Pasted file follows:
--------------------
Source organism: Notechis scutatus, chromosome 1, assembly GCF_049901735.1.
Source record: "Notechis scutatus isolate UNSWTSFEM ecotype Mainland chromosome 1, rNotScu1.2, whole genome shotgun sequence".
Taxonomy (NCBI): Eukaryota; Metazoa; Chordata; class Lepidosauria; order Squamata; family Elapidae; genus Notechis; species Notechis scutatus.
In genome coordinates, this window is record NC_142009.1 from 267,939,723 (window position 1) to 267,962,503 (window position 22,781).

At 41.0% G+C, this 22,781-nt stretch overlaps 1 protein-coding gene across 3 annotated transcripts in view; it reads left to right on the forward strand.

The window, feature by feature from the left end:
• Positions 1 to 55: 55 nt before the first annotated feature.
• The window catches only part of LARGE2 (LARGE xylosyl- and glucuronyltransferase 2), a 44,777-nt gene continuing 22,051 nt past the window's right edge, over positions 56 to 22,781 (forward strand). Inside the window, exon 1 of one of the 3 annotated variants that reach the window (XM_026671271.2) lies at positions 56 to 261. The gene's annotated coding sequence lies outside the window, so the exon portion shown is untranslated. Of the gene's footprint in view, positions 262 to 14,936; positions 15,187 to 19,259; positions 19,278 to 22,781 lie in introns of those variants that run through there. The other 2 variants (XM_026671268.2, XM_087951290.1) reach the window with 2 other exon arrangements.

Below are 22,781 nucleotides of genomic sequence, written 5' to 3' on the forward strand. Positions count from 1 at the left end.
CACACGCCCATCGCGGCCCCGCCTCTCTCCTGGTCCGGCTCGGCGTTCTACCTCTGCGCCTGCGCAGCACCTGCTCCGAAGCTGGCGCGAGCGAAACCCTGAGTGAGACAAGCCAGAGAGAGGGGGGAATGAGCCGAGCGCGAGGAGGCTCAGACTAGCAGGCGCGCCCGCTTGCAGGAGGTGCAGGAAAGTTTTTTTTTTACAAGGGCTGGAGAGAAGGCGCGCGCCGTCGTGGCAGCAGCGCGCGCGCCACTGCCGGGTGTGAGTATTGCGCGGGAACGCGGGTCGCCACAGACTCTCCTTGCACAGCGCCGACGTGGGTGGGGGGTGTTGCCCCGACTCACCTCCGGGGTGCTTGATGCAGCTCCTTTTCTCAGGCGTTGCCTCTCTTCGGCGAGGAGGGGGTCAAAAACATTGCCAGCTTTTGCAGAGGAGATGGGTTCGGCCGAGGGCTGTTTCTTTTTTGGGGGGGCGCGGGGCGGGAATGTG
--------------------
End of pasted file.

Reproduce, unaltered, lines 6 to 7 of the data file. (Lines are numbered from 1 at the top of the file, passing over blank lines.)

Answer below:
The window, feature by feature from the left end:
• Positions 1 to 55: 55 nt before the first annotated feature.